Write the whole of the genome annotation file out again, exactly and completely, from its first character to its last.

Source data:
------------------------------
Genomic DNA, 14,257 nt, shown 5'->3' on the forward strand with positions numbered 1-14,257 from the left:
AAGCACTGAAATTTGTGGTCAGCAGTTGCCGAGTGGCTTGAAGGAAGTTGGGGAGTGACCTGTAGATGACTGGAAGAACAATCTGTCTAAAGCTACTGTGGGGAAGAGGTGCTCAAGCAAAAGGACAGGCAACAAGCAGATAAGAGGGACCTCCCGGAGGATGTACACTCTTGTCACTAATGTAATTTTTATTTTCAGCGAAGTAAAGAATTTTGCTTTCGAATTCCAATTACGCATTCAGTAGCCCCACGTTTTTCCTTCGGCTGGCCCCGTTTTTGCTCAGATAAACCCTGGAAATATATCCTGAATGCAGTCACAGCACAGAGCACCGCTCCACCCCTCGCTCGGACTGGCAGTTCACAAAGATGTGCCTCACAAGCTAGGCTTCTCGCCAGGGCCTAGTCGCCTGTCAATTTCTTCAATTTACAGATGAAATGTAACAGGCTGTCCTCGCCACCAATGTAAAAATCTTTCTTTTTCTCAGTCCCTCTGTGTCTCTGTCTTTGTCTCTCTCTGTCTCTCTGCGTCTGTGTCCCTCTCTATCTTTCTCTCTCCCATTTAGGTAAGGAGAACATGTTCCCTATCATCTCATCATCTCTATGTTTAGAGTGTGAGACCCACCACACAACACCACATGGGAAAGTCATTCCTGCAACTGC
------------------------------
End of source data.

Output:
Genomic DNA, 14,257 nt, shown 5'->3' on the forward strand with positions numbered 1-14,257 from the left:
AAGCACTGAAATTTGTGGTCAGCAGTTGCCGAGTGGCTTGAAGGAAGTTGGGGAGTGACCTGTAGATGACTGGAAGAACAATCTGTCTAAAGCTACTGTGGGGAAGAGGTGCTCAAGCAAAAGGACAGGCAACAAGCAGATAAGAGGGACCTCCCGGAGGATGTACACTCTTGTCACTAATGTAATTTTTATTTTCAGCGAAGTAAAGAATTTTGCTTTCGAATTCCAATTACGCATTCAGTAGCCCCACGTTTTTCCTTCGGCTGGCCCCGTTTTTGCTCAGATAAACCCTGGAAATATATCCTGAATGCAGTCACAGCACAGAGCACCGCTCCACCCCTCGCTCGGACTGGCAGTTCACAAAGATGTGCCTCACAAGCTAGGCTTCTCGCCAGGGCCTAGTCGCCTGTCAATTTCTTCAATTTACAGATGAAATGTAACAGGCTGTCCTCGCCACCAATGTAAAAATCTTTCTTTTTCTCAGTCCCTCTGTGTCTCTGTCTTTGTCTCTCTCTGTCTCTCTGCGTCTGTGTCCCTCTCTATCTTTCTCTCTCCCATTTAGGTAAGGAGAACATGTTCCCTATCATCTCATCATCTCTATGTTTAGAGTGTGAGACCCACCACACAACACCACATGGGAAAGTCATTCCTGCAACTGC